MONTICELLO, Utah — A severe drought is afflicting southeastern Utah, a fact remembered during the day of rededication of the Monticello Utah Temple by President Gordon B. Hinckley on Sunday, Nov. 17.
But for some, the area's prolonged lack of rain and snow wasn't the only drought. It was their thirst to again serve in their own temple that was quenched with the reopening of its doors.
"It was a pretty good end to a seven-month drought," said Obid Hamblin, Moab Utah Stake patriarch, speaking of the dedicatory services he had just attended. "It's been a hard seven months without our temple."
Monticello Utah Stake President J. Terry Eardley said, "Most of the people I've talked to are just excited that the temple will be open again. We can go back to our temple and do our temple work again."
The expanded and remodeled temple was rededicated in one session by President Gordon B. Hinckley, who also presided over the first dedication July 26-27, 1998. The temple district includes 13,000 members in the Blanding Utah Stake, Blanding Utah West Stake, Durango Colorado Stake, Moab Utah Stake and Monticello Utah Stake.
Besides those attending in the temple, others viewed the proceedings of the rededication via satellite broadcast in the stake center in Monticello, the meetinghouse adjacent to the temple, and stake centers in Moab and Blanding. There was also a rebroadcast of the rededication in the afternoon at the stake centers and meetinghouse to accommodate those who couldn't attend the live session.
President Hinckley was accompanied at the dedication by his wife, Marjorie, and by his first counselor, President Thomas S. Monson, and his wife, Frances; Elder David B. Haight of the Quorum of the Twelve and his wife, Ruby; and Elder John H. Groberg of the Seventy, president of the Utah South Area, and his wife, Jean.
The temple was rededicated five years to the day from the date of the groundbreaking, noted President Eardley, who was early in his tenure at that time.
The temple closing for renovation in such a relatively short time, putting members back on the road to distant temples like the one in Manti, Utah, was brought on by themselves.
Temple president Lisle G. Adams said, "The facilities we had were just not adequate to take care of the work that was being done. The patrons of the temple responded so wholeheartedly to having a temple here."
While closed for the renovation, the size of the temple was increased from 7,000 square feet to 11,225 square feet. It was extended on the southeast and southwest sides, adding space on two sides of the baptismal font. An extension was built on the north end as well, all the new construction in complete harmony with the original white marble exterior. The celestial room was moved into the north addition, making room for a second ordinance room. A second sealing room was added. The extra space also provided for expansion of the dressing rooms and the laundry, the addition of a cozy but elegant brides room and a waiting room, and the repositioning and improving of the offices.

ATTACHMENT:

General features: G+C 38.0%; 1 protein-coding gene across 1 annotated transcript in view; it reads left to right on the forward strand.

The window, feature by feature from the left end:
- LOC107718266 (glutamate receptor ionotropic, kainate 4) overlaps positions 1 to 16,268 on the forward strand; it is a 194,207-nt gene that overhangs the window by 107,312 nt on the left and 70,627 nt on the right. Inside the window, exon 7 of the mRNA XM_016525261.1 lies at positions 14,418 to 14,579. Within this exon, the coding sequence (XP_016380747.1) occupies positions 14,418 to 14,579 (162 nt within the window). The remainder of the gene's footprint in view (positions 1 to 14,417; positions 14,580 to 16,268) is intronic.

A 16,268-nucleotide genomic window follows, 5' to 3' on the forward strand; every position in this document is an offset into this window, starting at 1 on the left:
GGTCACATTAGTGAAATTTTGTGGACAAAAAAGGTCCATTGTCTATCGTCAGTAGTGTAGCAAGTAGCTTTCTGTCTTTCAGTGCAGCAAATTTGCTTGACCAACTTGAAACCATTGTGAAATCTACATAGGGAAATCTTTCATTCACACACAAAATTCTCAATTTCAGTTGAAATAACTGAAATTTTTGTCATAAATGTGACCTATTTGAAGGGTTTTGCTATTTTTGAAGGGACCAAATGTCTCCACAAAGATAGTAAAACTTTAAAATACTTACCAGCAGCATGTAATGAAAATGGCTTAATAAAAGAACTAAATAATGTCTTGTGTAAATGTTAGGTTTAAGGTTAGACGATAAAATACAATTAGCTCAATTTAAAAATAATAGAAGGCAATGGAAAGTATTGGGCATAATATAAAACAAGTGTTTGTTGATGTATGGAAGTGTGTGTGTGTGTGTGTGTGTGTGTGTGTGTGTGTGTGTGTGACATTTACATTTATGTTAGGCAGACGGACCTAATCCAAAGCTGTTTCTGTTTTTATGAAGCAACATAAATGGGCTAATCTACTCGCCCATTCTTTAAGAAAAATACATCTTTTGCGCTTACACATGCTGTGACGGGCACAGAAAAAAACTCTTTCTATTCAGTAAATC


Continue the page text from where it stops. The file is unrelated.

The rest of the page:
The day of rededication thrilled members young and old. Breanna Voorhis, age 8, beamed afterward, even as she stood outside the temple in the face of a bitterly cold wind, hoping to catch a close-up glimpse of President Hinckley. Four years earlier she had been terribly disappointed that she was too young to attend the dedication, said her mother, Barbara. In the meantime, she was somewhat mollified when she was able to accompany her parents as they traveled to the temple from her home in Pagosa Springs, Colo., with a youth group to do baptisms for the dead. While she couldn't participate in that experience, President Adams met her in front of the temple and explained to her the temple and its blessings. But Breanna's dream came true when she heard that the temple would be dedicated again and she would be old enough to attend.
For John Himmelberger, who is nearly 84, the second dedication was just another blessing in his life since he joined the Church in Monticello in 1964. "When I came here (in 1951) the Church was so small," he said. He watched the building where the town's single ward met originally was added onto three times until it is now a stake center. And then, though he never dreamed it was possible, he watched the temple being built. He credited the advances to "people dedicated enough to the Church to pay their tithing."
Bishop Larry Yarbrough of the Cortez 3rd Ward, Durango Colorado Stake, about 60 miles distant, said of the second dedication, "It's wonderful to come back so early. It's a blessing to have a temple so close." Enjoying the spiritual occasion was his entire family, including daughter Sasha who severely sprained her ankle playing high school basketball and hobbled around on crutches in the parking lot as she maneuvered to see President Hinckley as he left the temple.
President Adams, a descendant of pioneers who settled the area, was eager to see temple work begin again under improved circumstances.
One of the first three "smaller" temples announced by President Hinckley, it was the first one completed. President Adams said it was built as a "test" temple, close to Salt Lake City where Church leaders could watch and see how it would work out. What they learned from it, they used to improve later temples and now have come back and taken care of every deficiency with the recent renovation, he added.